Does marijuana affect fertility?

Does marijuana affect fertility?

The first time I heard “Next Episode” and Dr. Dre ended the song with the recommendation “Smoke weed everyday!” – I pondered to myself “Is he even board-certified? He clearly has no business giving anyone medical advice”. 

In all seriousness – while marijuana use has become more widely accepted and normalized in recent years, and even legalized in certain states- concerns remain about its potential impact on fertility. While research on this topic is still limited and somewhat inconclusive, there is evidence to suggest that marijuana may affect fertility in both men and women.

In men, marijuana has been found to potentially impact fertility in several ways. The active compound in marijuana, tetrahydrocannabinol (THC), can alter hormone production, leading to changes in testosterone levels. Lower testosterone levels can result in reduced sperm production and poorer sperm quality. Some studies have shown that regular marijuana use is associated with decreased sperm count, motility (the ability of sperm to move), and morphology (the shape and structure of sperm). These factors are essential for successful fertilization, and their impairment can contribute to male infertility.

Additionally, THC can bind to cannabinoid receptors in the sperm cell membrane, potentially affecting their ability to fertilize an egg. However, it’s worth noting that the effects of marijuana on male fertility may be reversible. Abstaining from marijuana use for an extended period could result in improvements in sperm parameters. It takes ~72 days to generate new sperm cells, so it could take 3+ months to see a true improvement after quitting.

In women, the effects of marijuana on fertility are less clear. There is some evidence to suggest that marijuana use can disrupt the menstrual cycle, leading to irregular periods and unpredictable ovulation. This can make it more challenging to conceive. Moreover, THC can also affect the female reproductive system by impacting hormone levels, including the hormones that regulate ovulation and support early pregnancy. This hormonal disruption could potentially lead to fertility issues.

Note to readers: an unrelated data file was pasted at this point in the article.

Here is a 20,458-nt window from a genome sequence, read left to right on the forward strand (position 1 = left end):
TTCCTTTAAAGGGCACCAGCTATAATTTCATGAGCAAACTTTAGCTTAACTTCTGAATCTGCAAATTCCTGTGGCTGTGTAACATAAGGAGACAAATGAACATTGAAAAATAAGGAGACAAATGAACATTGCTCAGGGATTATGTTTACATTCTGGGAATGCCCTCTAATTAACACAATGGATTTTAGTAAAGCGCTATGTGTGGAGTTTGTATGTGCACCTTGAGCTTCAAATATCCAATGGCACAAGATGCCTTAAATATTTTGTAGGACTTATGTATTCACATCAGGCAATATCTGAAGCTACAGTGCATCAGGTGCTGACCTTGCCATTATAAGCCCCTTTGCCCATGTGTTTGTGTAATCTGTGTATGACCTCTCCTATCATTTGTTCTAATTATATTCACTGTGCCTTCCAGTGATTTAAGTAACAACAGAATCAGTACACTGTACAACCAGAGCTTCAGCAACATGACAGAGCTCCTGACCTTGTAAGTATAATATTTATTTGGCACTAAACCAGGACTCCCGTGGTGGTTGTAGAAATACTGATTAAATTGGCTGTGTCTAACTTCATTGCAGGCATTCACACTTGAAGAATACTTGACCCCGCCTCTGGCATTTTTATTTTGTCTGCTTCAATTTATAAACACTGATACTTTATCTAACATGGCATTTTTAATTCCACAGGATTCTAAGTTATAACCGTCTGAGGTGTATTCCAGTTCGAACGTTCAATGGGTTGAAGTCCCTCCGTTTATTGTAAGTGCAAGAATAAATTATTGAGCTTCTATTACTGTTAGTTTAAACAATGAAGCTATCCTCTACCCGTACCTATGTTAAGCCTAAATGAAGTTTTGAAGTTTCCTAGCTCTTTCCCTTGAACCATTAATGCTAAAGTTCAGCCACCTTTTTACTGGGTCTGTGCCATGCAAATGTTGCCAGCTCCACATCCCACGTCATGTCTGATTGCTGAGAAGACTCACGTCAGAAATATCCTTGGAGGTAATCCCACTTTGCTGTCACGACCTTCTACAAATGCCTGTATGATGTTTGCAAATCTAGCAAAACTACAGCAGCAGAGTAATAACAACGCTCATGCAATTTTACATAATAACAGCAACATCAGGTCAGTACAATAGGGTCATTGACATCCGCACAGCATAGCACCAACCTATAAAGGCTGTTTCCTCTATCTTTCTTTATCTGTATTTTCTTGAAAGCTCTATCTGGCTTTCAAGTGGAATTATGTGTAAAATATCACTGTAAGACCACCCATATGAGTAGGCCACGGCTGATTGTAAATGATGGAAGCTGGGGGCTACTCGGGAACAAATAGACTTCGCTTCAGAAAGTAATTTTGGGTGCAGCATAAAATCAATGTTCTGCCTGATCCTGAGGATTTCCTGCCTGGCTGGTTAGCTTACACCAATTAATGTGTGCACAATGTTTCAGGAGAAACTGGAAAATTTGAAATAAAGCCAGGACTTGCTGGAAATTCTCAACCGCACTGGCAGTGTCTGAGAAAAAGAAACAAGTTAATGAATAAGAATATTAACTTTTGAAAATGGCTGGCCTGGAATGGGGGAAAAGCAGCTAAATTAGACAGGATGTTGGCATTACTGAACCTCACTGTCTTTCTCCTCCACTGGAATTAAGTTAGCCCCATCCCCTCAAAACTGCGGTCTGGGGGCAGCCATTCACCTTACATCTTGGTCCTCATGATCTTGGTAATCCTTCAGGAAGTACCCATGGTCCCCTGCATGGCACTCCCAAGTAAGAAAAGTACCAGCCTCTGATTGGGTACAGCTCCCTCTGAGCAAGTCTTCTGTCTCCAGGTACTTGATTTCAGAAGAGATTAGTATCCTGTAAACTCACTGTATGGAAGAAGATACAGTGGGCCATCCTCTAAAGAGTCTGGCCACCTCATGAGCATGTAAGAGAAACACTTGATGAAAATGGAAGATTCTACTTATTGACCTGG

Another area of concern is the potential effect of marijuana on the developing fetus during pregnancy. THC can cross the placenta and enter the fetal bloodstream, potentially affecting the baby’s development. Some studies have shown an increased risk of low birth weight and premature birth in babies exposed to marijuana in utero. However, more research is needed to understand the full extent of these risks.

It’s important to note that the majority of research on marijuana and fertility is based on observational studies, which can only show associations between marijuana use and fertility outcomes, not prove causation. The existing research often relies on self-reported marijuana use, which could be subject to biases and inaccuracies. Additionally, many factors can contribute to fertility issues, and it may be challenging to isolate the specific impact of marijuana use in these cases.

In conclusion, while the research on marijuana’s effects on fertility is not yet definitive, there is evidence to suggest that it may have adverse effects on both male and female reproductive health. For individuals trying to conceive or experiencing fertility issues (and ESPECIALLY those who are already pregnant), please take advice from this board-certified OBGYN and fertility doctor, not Dr. Dre – that there is enough evidence to recommend that people should eliminate marijuana exposure.

My name is Lucky Sekhon and I'm a double board-certified OBGYN, and Reproductive Endocrinologist & Infertility specialist practicing at RMA of New York. My mission is to empower women with practical and scientifically accurate information to make the right fertility decisions for themselves.

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